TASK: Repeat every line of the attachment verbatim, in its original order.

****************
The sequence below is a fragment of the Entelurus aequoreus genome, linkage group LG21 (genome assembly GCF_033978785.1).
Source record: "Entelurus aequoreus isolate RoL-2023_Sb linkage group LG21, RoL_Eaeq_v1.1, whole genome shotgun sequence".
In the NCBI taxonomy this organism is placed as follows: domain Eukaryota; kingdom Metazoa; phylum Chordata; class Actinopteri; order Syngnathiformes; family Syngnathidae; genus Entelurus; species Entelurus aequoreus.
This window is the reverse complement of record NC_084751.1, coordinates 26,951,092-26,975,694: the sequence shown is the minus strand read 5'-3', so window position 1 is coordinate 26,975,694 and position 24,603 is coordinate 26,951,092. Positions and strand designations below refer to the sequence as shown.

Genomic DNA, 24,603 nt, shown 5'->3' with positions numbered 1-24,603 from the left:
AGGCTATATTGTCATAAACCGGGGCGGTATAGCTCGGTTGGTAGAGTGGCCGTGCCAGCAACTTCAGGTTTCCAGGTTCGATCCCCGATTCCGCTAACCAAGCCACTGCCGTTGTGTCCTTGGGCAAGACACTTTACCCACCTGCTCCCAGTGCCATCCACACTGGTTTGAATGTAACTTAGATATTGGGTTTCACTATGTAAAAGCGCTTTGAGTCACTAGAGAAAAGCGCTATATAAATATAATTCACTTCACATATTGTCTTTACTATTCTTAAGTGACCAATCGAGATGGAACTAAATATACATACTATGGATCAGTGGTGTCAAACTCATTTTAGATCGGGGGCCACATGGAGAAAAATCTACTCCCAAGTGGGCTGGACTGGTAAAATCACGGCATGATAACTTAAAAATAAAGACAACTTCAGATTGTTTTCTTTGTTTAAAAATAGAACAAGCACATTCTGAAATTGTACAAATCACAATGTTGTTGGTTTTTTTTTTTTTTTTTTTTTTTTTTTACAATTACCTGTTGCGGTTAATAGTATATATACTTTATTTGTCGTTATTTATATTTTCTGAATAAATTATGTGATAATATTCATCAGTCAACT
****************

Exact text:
The sequence below is a fragment of the Entelurus aequoreus genome, linkage group LG21 (genome assembly GCF_033978785.1).
Source record: "Entelurus aequoreus isolate RoL-2023_Sb linkage group LG21, RoL_Eaeq_v1.1, whole genome shotgun sequence".
In the NCBI taxonomy this organism is placed as follows: domain Eukaryota; kingdom Metazoa; phylum Chordata; class Actinopteri; order Syngnathiformes; family Syngnathidae; genus Entelurus; species Entelurus aequoreus.
This window is the reverse complement of record NC_084751.1, coordinates 26,951,092-26,975,694: the sequence shown is the minus strand read 5'-3', so window position 1 is coordinate 26,975,694 and position 24,603 is coordinate 26,951,092. Positions and strand designations below refer to the sequence as shown.

Genomic DNA, 24,603 nt, shown 5'->3' with positions numbered 1-24,603 from the left:
AGGCTATATTGTCATAAACCGGGGCGGTATAGCTCGGTTGGTAGAGTGGCCGTGCCAGCAACTTCAGGTTTCCAGGTTCGATCCCCGATTCCGCTAACCAAGCCACTGCCGTTGTGTCCTTGGGCAAGACACTTTACCCACCTGCTCCCAGTGCCATCCACACTGGTTTGAATGTAACTTAGATATTGGGTTTCACTATGTAAAAGCGCTTTGAGTCACTAGAGAAAAGCGCTATATAAATATAATTCACTTCACATATTGTCTTTACTATTCTTAAGTGACCAATCGAGATGGAACTAAATATACATACTATGGATCAGTGGTGTCAAACTCATTTTAGATCGGGGGCCACATGGAGAAAAATCTACTCCCAAGTGGGCTGGACTGGTAAAATCACGGCATGATAACTTAAAAATAAAGACAACTTCAGATTGTTTTCTTTGTTTAAAAATAGAACAAGCACATTCTGAAATTGTACAAATCACAATGTTGTTGGTTTTTTTTTTTTTTTTTTTTTTTTTTTACAATTACCTGTTGCGGTTAATAGTATATATACTTTATTTGTCGTTATTTATATTTTCTGAATAAATTATGTGATAATATTCATCAGTCAACT